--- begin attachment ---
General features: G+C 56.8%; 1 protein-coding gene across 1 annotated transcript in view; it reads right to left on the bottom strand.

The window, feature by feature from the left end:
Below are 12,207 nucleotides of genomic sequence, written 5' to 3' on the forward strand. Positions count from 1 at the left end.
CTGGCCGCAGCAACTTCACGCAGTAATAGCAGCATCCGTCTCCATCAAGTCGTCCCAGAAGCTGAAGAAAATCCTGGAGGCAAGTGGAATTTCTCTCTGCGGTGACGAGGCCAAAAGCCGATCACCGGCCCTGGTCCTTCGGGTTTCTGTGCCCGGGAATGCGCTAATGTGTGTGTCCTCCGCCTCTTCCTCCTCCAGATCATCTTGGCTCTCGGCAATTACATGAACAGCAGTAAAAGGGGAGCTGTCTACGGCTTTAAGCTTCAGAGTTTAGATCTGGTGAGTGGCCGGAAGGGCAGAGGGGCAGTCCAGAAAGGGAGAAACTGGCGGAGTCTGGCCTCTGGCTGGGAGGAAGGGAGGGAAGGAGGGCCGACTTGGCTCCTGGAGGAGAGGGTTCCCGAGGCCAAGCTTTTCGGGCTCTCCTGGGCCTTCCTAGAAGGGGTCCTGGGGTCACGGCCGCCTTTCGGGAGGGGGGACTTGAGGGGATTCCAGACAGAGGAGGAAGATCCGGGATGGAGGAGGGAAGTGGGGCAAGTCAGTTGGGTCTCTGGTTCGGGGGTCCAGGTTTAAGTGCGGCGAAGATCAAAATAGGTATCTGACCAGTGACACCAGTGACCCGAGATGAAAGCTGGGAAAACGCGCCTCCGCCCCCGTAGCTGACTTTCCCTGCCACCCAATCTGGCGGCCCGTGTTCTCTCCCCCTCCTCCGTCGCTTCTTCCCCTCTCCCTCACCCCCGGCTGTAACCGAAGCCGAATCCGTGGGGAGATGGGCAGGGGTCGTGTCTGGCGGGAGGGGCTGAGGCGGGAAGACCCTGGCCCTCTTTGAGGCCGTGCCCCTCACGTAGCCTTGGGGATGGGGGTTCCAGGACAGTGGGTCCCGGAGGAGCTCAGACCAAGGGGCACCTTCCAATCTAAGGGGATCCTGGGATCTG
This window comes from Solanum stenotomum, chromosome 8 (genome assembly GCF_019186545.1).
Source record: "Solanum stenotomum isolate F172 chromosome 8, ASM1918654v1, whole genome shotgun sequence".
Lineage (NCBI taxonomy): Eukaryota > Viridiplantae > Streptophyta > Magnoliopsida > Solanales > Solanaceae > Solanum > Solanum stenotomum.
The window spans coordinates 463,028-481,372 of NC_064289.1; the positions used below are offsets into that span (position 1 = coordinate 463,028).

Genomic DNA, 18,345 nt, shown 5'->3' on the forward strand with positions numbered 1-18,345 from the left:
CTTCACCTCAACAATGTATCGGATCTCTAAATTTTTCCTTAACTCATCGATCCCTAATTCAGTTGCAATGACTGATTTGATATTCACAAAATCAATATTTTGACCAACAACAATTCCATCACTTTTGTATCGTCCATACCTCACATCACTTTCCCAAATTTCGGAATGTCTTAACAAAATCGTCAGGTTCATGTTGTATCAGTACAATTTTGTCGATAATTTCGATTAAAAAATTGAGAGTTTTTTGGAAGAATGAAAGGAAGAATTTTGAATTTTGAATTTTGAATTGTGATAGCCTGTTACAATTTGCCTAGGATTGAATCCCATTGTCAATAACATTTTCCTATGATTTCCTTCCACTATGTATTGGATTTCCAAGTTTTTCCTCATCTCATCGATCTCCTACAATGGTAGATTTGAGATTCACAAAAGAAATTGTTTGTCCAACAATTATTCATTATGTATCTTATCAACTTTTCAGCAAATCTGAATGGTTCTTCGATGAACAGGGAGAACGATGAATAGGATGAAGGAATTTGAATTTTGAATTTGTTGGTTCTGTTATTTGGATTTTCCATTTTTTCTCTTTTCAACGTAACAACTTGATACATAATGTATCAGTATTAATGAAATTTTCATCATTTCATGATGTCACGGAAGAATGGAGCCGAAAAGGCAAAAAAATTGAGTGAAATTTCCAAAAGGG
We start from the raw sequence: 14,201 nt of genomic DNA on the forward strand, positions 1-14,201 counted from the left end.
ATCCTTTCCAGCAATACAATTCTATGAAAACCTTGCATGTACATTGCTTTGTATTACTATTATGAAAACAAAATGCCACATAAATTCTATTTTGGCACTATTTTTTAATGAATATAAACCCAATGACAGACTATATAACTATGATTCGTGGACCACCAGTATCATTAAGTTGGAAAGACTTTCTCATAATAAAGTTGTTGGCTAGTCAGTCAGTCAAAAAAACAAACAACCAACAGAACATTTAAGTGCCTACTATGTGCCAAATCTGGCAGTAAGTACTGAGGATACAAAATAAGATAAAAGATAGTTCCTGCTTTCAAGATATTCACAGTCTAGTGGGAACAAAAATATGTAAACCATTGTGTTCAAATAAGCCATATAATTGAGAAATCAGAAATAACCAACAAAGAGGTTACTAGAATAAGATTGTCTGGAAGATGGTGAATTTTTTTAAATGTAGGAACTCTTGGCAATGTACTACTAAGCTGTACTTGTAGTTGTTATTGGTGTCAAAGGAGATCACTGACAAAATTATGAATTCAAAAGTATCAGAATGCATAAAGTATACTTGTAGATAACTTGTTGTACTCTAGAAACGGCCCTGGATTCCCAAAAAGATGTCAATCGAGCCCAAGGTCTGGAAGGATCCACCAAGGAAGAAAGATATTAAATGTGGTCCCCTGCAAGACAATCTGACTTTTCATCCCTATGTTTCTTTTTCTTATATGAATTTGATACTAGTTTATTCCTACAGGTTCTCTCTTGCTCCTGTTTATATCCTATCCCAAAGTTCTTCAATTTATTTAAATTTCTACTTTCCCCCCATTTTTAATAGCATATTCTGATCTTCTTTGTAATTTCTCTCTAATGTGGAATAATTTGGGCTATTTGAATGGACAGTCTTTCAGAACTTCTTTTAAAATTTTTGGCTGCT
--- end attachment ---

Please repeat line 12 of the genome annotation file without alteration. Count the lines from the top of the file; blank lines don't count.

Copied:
ATCCTTTCCAGCAATACAATTCTATGAAAACCTTGCATGTACATTGCTTTGTATTACTATTATGAAAACAAAATGCCACATAAATTCTATTTTGGCACTATTTTTTAATGAATATAAACCCAATGACAGACTATATAACTATGATTCGTGGACCACCAGTATCATTAAGTTGGAAAGACTTTCTCATAATAAAGTTGTTGGCTAGTCAGTCAGTCAAAAAAACAAACAACCAACAGAACATTTAAGTGCCTACTATGTGCCAAATCTGGCAGTAAGTACTGAGGATACAAAATAAGATAAAAGATAGTTCCTGCTTTCAAGATATTCACAGTCTAGTGGGAACAAAAATATGTAAACCATTGTGTTCAAATAAGCCATATAATTGAGAAATCAGAAATAACCAACAAAGAGGTTACTAGAATAAGATTGTCTGGAAGATGGTGAATTTTTTTAAATGTAGGAACTCTTGGCAATGTACTACTAAGCTGTACTTGTAGTTGTTATTGGTGTCAAAGGAGATCACTGACAAAATTATGAATTCAAAAGTATCAGAATGCATAAAGTATACTTGTAGATAACTTGTTGTACTCTAGAAACGGCCCTGGATTCCCAAAAAGATGTCAATCGAGCCCAAGGTCTGGAAGGATCCACCAAGGAAGAAAGATATTAAATGTGGTCCCCTGCAAGACAATCTGACTTTTCATCCCTATGTTTCTTTTTCTTATATGAATTTGATACTAGTTTATTCCTACAGGTTCTCTCTTGCTCCTGTTTATATCCTATCCCAAAGTTCTTCAATTTATTTAAATTTCTACTTTCCCCCCATTTTTAATAGCATATTCTGATCTTCTTTGTAATTTCTCTCTAATGTGGAATAATTTGGGCTATTTGAATGGACAGTCTTTCAGAACTTCTTTTAAAATTTTTGGCTGCT